Judson was initially referred to the Mind-Eye Institute by Donalee Markus, Ph.D.who founded Designs for Strong Minds™, headquartered in Highland Park, Ill. He had gone to see Dr. Markus for “cognitive re-structuring” – re-learning “to think and understand where I fit in society.” Dr. Markus suggested he also contact the Mind-Eye Institute for help with his visual processing issues.

Judson’s brain circuity definitely was out of sync after he struck a tree driving about 75 miles an hour while racing a friend. He was in his 30s at the time. When pulled from the car wreck, his state of consciousness registered near the bottom of the Glasgow Coma scale, which measures a person’s neurological alertness following a head injury.

He spent weeks in a medically induced coma at Evanston Hospital, now part of the NorthShore University HealthSystem. When he finally awoke, he discovered “my whole right side was locked, frozen. I had trouble talking, forming sentences. I remembered my children, where I went to college, but my short-term memory was a problem. Figuring out what happened to me proved a challenge.”

Judson’s vision had changed, too. “I experienced double vision; my eyes needed to be realigned.”

During months of rehabilitation, Judson “had to relearn everything again. I had to relearn how to use my right hand just to brush my teeth, how to walk again. I even had to learn how to laugh at a joke. I would watch cartoons with my children, and when they laughed, I thought I should laugh, too.” 

Judson underwent comprehensive assessment at his first Mind-Eye appointment and was prescribed a first pair of “brain” glasses.

He recalls his initial Mind-Eye tests.

“I did horribly on the bell test,” Judson says, referring to Dr. Zelinsky’s patented Z-Bell Test℠. “I kept reaching out and missing the bell by a mile,” until Dr. Zelinsky found the right set of lenses that helped him connect directly with the source of the sound.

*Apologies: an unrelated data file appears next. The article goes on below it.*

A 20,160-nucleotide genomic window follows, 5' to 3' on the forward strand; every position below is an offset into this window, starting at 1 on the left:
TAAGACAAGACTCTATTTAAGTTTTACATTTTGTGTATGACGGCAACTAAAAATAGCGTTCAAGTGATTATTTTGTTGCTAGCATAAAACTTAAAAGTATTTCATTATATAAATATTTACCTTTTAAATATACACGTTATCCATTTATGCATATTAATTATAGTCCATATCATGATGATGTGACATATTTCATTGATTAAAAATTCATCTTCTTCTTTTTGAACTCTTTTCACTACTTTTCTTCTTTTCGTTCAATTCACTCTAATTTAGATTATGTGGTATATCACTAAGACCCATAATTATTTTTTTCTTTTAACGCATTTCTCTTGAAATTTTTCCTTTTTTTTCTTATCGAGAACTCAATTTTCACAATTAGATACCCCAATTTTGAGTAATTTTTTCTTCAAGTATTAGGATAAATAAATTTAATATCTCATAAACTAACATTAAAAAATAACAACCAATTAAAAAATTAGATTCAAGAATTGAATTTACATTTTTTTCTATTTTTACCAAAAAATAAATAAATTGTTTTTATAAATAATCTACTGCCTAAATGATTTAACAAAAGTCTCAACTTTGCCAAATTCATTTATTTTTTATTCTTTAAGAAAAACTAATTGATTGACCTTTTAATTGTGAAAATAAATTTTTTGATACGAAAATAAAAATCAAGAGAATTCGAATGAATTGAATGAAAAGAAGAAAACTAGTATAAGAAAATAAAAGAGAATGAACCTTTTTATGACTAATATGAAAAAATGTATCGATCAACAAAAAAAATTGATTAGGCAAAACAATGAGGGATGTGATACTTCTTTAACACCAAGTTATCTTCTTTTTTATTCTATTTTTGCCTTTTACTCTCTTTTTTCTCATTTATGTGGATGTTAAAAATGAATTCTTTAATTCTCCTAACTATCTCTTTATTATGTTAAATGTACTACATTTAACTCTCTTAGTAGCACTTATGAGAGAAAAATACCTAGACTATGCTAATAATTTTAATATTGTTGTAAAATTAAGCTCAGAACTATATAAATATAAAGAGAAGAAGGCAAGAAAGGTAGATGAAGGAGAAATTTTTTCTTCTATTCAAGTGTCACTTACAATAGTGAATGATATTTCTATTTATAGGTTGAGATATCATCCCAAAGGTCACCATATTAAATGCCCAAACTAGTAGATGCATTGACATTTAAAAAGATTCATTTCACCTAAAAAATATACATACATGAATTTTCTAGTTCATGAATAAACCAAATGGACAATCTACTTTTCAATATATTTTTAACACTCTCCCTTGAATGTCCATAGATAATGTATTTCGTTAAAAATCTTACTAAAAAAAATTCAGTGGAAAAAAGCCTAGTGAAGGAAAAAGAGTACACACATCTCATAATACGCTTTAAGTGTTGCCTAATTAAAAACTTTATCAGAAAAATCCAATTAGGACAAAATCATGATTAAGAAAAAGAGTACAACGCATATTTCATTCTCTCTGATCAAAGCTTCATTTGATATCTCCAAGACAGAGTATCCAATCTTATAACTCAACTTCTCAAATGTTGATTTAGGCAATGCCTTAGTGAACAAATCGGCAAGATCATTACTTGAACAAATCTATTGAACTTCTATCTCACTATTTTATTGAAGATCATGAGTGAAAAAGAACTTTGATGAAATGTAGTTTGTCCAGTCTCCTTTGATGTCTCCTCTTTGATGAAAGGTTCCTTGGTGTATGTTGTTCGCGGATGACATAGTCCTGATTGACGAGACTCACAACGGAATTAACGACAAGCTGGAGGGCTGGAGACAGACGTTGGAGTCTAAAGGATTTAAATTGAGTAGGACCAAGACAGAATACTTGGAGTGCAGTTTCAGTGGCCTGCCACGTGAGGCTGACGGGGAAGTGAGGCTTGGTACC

The Z-Bell Test℠ is a simple but revolutionary method of checking a patient’s overall sense of surrounding space and his or her integration of visual processing with awareness of auditory space.

“Light still passes through the eyelids and activates parts of the brain not used for eyesight. With eyes closed, patients are still having to visualize surrounding space in order to locate the bell,” Dr. Zelinsky explains.

The Mind-Eye Institute gave Judson both special eyeglasses and a renewed resolve.

Passionate about fitness and exercise even before the car crash – Judson is a former triathlete and ironman athlete, he obtained national certification as a personal fitness trainer and founded Fit4Life (www.fit4lifestrong.com). He now has been doing fitness training for more than 20 years, operating his own gym in Evanston and serving clients on the Chicago area’s North Shore and in downtown Chicago.

Although he does not run as much as he once did, Judson does enjoy biking. Best of all, with his new Mind-Eye glasses, he does not lean to one side anymore nor experience the fatigue from lenses that failed to balance his eyes and ears.

Take The 60 Second Mind•Eye Brain Quiz

Mind-Eye Featured in the News Media

Newspapers and television stations throughout the country have been reporting on the work of the Mind-Eye Institute and its mission to “Leave 20/20 in the 20th Century.” To learn more about what the Mind-Eye Institute is doing to pioneer these changes in optometric evaluations , click here: